So I had this great idea to write a heist caper before I realised I can’t write heist capers. This is Act 1.
They sit, across from each other, at one end of a dining table, blueprints and maps casually strewn across its surface.
Her coat is a deep red, its hood lined with white fur. The hood is pulled low over her face, the fur contrasting against two strands of auburn hair, framing her shadowed face with white and red.
Red asks, “Why are we doing this again?”
A young woman, in a long-sleeved dress of light blue. She sits with a doll in her lap, dressed exactly as she is, down to her blond hair, in ringlets. The doll carries a miniature umbrella, to match the larger one leaning against her seat.
Bel says, “How much of it did you get the first time I explained it?”
“There was an election in some tiny country in the Pacific. And a hurricane. And now I’m supposed to steal a box?”
“There was an election. The winner won by just over a hundred votes. They have a system where their citizens in other countries get to vote.”
“Right. And these votes were stopped by the hurricane.”
Bel lifts up her doll, her hands around its torso. She moves it over the centre of the table, between them, lifts up the doll’s arm, and the tiny umbrella pops open over the dolls head.
“Yes,” she says, “In usual circumstances, they’d be carted off to a plane,” the doll sways in the air, “But, in this rare instance, because of the hurricane, the airports are closed, so these votes are sitting there, waiting.”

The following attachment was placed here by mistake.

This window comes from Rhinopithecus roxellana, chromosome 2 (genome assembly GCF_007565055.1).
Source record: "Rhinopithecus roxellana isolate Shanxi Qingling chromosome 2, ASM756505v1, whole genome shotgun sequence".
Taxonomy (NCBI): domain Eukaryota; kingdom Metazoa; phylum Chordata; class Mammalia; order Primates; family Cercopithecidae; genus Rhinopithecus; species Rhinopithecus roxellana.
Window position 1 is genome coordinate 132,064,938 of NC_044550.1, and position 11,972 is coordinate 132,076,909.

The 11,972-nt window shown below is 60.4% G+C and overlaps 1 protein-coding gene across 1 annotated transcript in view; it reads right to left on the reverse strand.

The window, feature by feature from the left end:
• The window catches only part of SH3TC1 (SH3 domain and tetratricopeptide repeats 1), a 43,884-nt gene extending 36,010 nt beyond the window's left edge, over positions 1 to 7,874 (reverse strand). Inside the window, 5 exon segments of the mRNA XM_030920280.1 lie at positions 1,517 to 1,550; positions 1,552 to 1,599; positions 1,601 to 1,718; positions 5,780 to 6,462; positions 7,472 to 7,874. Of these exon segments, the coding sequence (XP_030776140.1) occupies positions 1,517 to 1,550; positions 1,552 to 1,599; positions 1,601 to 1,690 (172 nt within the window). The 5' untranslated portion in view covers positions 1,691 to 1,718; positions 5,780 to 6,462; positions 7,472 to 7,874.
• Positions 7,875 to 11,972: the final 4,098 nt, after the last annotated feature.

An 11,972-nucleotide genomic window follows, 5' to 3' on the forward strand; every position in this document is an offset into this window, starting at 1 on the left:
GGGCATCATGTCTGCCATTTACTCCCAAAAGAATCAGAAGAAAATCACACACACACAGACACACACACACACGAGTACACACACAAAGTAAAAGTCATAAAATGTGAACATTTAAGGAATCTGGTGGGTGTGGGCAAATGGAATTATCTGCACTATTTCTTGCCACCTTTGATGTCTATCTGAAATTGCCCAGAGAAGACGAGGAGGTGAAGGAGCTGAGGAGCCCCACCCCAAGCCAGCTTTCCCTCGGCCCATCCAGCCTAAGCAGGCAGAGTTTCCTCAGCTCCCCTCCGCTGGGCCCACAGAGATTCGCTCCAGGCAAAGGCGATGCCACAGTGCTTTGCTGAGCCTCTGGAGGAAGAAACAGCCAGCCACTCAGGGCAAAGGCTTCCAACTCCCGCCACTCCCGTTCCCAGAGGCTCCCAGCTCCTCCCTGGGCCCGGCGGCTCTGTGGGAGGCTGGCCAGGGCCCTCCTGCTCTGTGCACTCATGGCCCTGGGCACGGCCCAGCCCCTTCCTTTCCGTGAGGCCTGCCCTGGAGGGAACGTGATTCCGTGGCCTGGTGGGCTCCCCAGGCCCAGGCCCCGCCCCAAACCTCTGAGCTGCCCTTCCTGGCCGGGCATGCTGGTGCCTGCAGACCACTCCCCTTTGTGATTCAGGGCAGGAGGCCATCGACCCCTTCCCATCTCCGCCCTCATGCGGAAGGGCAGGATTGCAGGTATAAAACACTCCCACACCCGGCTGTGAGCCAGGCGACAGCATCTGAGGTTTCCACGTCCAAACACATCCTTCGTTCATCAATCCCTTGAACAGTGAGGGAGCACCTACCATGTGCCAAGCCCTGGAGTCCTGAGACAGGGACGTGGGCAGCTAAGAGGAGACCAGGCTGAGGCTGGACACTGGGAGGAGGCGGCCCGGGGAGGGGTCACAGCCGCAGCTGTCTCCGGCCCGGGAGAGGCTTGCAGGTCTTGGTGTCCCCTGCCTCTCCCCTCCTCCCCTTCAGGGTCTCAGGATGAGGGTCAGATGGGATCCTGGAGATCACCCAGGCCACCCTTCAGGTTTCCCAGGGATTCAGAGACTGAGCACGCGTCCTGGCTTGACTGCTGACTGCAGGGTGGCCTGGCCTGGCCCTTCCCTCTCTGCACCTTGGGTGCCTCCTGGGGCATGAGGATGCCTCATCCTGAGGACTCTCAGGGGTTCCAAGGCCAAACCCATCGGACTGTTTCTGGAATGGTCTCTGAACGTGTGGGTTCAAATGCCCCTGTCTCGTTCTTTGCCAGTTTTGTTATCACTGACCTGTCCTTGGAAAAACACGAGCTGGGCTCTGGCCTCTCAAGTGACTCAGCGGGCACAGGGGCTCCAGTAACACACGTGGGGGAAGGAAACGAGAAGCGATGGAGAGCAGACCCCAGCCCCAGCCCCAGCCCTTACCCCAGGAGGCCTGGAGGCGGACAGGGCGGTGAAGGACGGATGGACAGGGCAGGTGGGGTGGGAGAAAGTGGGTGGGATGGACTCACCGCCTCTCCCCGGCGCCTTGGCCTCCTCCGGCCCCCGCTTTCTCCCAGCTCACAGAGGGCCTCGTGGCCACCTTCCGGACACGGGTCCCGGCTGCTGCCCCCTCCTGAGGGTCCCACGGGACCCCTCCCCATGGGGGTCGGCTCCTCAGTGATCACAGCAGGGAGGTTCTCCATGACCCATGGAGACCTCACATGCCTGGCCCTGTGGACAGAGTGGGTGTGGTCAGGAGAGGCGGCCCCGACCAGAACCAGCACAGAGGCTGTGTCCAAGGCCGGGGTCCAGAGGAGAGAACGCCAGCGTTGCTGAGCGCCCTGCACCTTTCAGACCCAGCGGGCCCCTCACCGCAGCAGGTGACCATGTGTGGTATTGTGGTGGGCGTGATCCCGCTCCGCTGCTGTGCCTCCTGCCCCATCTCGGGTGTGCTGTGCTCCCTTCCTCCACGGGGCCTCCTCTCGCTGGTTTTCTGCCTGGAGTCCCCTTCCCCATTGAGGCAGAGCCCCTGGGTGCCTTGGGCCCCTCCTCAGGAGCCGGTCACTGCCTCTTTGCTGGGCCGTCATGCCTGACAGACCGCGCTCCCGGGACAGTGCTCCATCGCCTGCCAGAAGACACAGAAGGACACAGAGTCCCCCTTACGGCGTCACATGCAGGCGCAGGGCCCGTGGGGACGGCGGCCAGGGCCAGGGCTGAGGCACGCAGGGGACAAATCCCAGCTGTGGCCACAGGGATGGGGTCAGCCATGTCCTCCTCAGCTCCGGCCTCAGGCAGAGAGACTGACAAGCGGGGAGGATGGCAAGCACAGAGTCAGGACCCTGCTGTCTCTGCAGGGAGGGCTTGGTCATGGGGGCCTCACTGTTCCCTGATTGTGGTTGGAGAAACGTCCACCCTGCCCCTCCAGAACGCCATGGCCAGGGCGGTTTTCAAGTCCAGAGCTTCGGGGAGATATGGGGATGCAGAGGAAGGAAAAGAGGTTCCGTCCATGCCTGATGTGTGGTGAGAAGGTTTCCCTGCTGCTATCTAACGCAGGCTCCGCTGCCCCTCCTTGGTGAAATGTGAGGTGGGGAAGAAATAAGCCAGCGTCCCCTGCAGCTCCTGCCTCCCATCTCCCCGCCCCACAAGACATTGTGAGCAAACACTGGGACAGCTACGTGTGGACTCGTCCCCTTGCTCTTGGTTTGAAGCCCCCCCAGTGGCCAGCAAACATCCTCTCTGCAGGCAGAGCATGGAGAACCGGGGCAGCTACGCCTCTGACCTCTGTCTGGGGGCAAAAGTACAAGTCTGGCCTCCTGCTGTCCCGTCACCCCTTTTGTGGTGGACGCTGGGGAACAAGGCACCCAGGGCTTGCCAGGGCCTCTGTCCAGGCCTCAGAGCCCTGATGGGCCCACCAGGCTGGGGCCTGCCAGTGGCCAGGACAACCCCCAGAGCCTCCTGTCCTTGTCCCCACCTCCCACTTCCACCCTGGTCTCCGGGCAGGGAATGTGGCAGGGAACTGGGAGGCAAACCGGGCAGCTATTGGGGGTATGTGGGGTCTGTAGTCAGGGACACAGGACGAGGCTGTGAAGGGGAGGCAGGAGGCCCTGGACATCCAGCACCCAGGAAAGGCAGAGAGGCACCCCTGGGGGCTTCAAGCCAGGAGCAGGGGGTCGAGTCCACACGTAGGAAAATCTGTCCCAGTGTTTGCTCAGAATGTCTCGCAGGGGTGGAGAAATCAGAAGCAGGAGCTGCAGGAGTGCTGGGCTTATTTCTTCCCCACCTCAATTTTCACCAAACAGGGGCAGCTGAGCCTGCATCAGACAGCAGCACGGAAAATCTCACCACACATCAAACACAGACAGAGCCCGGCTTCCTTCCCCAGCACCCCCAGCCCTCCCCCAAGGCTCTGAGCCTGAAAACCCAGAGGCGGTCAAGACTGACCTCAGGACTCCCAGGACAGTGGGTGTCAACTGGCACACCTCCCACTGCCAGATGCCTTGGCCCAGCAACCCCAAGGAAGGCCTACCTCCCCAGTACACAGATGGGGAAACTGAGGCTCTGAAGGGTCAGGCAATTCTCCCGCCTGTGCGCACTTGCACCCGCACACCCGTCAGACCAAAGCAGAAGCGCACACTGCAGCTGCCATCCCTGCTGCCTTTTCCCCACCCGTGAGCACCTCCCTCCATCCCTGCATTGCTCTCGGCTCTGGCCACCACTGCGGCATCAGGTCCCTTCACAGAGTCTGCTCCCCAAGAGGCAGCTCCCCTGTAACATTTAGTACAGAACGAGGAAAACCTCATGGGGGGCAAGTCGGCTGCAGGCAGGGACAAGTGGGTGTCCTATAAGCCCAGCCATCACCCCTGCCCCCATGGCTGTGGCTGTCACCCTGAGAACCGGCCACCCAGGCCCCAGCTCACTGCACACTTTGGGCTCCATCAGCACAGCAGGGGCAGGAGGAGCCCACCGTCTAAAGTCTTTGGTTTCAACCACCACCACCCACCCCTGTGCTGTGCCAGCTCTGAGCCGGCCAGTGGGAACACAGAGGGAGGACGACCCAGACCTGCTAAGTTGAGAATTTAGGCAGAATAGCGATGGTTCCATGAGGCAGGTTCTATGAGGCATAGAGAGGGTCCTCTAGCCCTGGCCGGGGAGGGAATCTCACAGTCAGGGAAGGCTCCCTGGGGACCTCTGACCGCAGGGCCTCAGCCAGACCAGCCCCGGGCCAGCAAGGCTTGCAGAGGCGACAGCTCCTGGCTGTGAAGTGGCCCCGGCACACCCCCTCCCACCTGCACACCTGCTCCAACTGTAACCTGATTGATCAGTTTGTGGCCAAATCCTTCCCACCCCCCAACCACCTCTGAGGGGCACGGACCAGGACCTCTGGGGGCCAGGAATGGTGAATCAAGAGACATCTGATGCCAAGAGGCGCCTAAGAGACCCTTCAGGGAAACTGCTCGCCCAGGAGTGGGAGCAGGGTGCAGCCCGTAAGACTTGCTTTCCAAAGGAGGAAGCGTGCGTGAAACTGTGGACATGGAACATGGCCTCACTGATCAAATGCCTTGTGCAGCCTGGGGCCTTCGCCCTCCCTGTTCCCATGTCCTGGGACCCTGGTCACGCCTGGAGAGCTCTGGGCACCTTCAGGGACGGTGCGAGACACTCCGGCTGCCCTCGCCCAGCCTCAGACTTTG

“But the hurricane is here, and that country is half-way around the world?”
The small umbrella snaps shut, “Almost exactly half-way, in fact. They’re twelve hours ahead, by the clock.”
“So the window of our opportunity is a confluence of events? If there wasn’t a thin margin, these votes wouldn’t matter; and if there wasn’t a hurricane, these votes wouldn’t still be here?”
“I just want to be sure. It seems… too convenient. Err, are we behind the hurricane?”
The doll shakes its small head, “No. Maybe. I don’t think so.”
“Okay. So I have to steal the box with the votes?”
“No. You have to bring me there.”
“Not to steal it?”
Bel returns the doll to her lap, says, “We have to change the votes. There are six hundred votes here. We need the final count to tip the scales in favour of our guy.”
“Who is a hundred points behind. Got it. What’s his name?”
“What does he stand for?”
“If I’m giving him a country, I’d like to know what he stands for.”
“It’s more what the current front runner stands for, which we don’t like.”
“What don’t we like?”
“He’s a religious fundamentalist.”
“Ahh. Yes, we don’t like that.”
“There you go.”
“And Sebastian isn’t?”
“He is, just not as bad.”
“Democracy is about the lesser evil, Loll.”
“I know. Doesn’t mean I have to like it.”
Red looks at the map for a moment.
“Why am I here again?” Red asks.
“How much of it did you get?” Bel says.
“Not ‘why’, ‘why me’. Lit or Lizzie would be better for something like this, even Lil.”
“Oh. That. Well, Yuri’s here.”
Red pauses. She brings up a finger and taps her lips, beneath the shadow of her hood.
“And you didn’t think to say so right at the beginning?” Red asks, her lips pursing in annoyance.
“You know how you get. I figured it’d be best to explain everything else first.”
“So Yuri is… here,” Red says, finger on her lips, tap, tap, tap.
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||Something witty this way comes…|
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